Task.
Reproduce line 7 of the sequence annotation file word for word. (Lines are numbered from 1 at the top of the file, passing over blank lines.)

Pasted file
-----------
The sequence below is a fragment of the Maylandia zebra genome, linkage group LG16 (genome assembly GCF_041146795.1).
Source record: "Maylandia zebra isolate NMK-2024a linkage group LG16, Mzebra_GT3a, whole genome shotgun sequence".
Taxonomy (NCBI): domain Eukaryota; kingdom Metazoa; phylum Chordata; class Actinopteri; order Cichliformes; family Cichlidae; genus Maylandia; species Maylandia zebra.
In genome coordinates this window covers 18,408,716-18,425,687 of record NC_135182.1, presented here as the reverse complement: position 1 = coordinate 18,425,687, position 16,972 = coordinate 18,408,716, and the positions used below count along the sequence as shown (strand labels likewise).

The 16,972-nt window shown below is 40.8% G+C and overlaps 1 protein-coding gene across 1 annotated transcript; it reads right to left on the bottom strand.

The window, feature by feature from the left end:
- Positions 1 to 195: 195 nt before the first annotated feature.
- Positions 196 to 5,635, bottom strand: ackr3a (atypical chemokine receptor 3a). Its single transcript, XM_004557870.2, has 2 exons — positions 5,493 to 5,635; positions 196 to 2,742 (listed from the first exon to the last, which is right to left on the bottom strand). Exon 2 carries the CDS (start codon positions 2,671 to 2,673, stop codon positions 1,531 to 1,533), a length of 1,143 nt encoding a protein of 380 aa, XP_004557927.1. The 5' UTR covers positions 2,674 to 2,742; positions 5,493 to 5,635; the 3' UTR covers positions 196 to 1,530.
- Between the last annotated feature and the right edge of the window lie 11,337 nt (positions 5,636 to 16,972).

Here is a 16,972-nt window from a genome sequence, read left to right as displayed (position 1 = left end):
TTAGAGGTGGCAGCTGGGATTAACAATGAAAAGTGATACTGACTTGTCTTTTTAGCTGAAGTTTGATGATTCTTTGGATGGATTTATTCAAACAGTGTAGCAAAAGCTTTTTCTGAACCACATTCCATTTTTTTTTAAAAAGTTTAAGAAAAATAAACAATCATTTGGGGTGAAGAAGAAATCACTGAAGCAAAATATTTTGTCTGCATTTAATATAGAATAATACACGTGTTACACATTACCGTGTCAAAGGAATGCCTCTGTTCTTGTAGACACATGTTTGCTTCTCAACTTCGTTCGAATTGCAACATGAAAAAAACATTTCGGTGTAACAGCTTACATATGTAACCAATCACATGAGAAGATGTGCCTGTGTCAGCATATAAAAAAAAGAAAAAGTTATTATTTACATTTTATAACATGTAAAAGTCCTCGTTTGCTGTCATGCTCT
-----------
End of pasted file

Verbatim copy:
- Positions 1 to 195: 195 nt before the first annotated feature.